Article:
What do Odds mean in Football Betting?
Many football fans like to add a little spice to their enjoyment of their weekend games by placing s small bet on the outcome of the match – win, lose or draw – or on a variety of other wagers that are made available by bookmakers, such as the scorer of the first goal, total number of goals scored, half-time score or even more exotic wagers such as number of corners awarded, or the amount of yellow and red cards handed out by a referee.
Yet, if they go to the website of an online bookmaker, or set foot inside the door of their local turf accountant for the first time, they are likely to see a wall of odds displayed which, to the uninitiated, can seem as intelligible as an unknown, foreign language.
Therefore, if you want to bet on football, it is important to understand the concept of odds before you lay down your hard earned money.
In simple terms, odds are a numerical expression of the likelihood of an event occurring – Arsenal to beat Southampton, for example, or Manchester City to draw with Liverpool.
Why Bookmakers Always Have the Edge
Bookmakers calculate their odds in a variety of ways, employing in-house statisticians and actuaries, and complex proprietary algorithmic models. No two computer programs are the same, which is why different bookmakers may add slightly different odds on the same football match, or sporting event.
It is important to realise that bookmakers always have the edge. They are not offering their services for free – they are commercial enterprises which have shareholders and other stakeholders to satisfy, and there aim is to make a profit. That means that, from a purely statistical viewpoint, the odds displayed by a bookmaker are not correct. They have been weighted in favour of the bookmaker.
Some may not be happy with this. However, if you object to this on ethical grounds, then you probably shouldn’t be betting at all!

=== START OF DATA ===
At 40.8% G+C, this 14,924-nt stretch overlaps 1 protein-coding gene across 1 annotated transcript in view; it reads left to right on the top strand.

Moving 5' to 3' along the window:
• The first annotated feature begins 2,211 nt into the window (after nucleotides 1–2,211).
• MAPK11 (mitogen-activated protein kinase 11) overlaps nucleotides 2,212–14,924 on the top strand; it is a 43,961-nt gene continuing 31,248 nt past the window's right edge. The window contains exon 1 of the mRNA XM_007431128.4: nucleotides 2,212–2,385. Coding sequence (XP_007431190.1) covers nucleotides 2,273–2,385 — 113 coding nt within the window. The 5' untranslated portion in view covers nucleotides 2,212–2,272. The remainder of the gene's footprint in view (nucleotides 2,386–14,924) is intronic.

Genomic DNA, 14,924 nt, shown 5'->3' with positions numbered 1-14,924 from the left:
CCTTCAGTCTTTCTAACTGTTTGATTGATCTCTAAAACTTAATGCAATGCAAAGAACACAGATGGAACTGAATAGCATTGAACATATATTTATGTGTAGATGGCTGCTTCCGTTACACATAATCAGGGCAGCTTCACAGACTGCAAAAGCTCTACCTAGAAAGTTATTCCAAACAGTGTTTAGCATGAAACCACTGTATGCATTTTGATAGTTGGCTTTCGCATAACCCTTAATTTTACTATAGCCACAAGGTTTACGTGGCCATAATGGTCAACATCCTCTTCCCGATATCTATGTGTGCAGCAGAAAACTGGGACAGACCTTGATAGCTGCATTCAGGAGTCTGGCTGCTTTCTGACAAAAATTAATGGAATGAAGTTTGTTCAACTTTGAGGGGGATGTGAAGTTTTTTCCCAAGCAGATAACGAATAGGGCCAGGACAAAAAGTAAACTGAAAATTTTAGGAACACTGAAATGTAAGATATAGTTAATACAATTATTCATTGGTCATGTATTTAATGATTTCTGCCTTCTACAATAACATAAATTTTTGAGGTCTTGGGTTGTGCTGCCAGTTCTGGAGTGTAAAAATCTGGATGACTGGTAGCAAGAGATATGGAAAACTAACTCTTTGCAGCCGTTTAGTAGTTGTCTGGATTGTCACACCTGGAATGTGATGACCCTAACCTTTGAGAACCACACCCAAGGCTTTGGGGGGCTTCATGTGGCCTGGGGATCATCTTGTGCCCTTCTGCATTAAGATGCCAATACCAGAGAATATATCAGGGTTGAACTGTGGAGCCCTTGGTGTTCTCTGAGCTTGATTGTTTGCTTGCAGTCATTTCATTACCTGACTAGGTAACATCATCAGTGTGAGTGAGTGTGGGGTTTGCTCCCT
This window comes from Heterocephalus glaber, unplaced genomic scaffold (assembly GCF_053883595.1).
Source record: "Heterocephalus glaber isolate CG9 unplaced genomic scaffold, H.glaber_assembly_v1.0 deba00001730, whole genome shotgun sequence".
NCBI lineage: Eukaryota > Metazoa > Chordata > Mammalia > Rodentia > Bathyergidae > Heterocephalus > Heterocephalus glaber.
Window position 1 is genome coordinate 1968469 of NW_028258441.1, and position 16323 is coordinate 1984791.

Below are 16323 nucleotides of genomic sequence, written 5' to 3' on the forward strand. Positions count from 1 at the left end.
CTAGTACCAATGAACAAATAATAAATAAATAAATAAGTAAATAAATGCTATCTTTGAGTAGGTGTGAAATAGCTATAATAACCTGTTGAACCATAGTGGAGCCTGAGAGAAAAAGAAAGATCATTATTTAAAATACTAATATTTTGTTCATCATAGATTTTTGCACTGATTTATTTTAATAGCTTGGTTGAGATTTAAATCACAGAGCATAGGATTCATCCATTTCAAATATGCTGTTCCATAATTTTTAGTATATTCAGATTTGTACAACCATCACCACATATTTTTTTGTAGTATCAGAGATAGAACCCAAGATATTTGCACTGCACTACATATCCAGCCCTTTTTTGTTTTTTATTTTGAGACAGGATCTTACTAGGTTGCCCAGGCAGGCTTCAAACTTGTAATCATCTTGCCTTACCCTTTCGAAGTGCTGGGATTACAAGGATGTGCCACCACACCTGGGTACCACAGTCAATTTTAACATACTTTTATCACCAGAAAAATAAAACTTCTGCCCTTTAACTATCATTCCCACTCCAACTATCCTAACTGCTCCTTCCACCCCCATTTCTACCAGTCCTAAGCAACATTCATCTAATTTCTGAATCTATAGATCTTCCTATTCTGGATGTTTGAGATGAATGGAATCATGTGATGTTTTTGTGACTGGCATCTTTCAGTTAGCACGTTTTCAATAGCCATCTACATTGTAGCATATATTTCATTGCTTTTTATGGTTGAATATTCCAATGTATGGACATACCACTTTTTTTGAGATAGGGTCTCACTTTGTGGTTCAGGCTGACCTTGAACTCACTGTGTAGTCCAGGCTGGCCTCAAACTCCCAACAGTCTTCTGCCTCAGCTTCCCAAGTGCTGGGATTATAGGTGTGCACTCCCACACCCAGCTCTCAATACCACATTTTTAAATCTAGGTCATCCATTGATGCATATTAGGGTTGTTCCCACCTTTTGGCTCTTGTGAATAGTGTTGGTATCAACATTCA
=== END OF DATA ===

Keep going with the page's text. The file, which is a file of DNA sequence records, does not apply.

Why Bookmakers Defy the Rules of Mathematics
This can be illustrated by way of an example. If you toss a coin, the chances of it landing heads or tails are 50/50. Even if the coin is weighted so that it is pre-disposed to fall on one side or another, the total of the combined odds percentage can never exceed 100%. That is a mathematical impossibility.
However, when you view the odds offered by bookmakers on a football match, when you add the percentages of the possible outcomes together, they will always exceed 100%.
This can be illustrated by an example.
Arsenal were due to travel to play Watford in the Premier League on September 15th. One of the leading online bookmakers offered the following ante-post odds:
- Arsenal win 11/10
- Watford win 11/4
- Draw 14/5
This was a UK betting site so the odds were displayed using fractional odds, which allow a gambler to work out how much they could win in comparison to their original stake. So, if they wanted to bet on Watford winning, for every £4 bet, they would win £11.
Somebody based in Europe, or a country like Australia or Canada, could gain on a local site and find odds for the same match displayed in a different format. In this case:
- Arsenal win 2.10
- Watford win 3.75
- Draw 3.80
The difference with this system, known as decimal odds, is that it is simpler to understand, because it shows how much a gambler will win if the bet succeeds, including the return of their original stake money (whereas this is just inferred with fractional odds). So again, using the above example, if they bet £1 on a draw and the bet succeeds, then they will get back £3.80.
Whichever system is used, the sum of the probabilities is the same though.
Arsenal to win has a probability of (1/2.10) = 47.62%
Watford to win has a probability of (1/3.75) = 26.67%
The draw has a probability of (1/3.80) = 26.32%
If the sum of the probabilities is added up it equals 100.61% (47.62% + 26.67% + 26.32%). That means that, in this case, the bookmaker’s profit is 0.61% (100.61% – 100%).
In other words, if somebody wanted to cover all the bets, they would need to spend £100.61 to recover £100.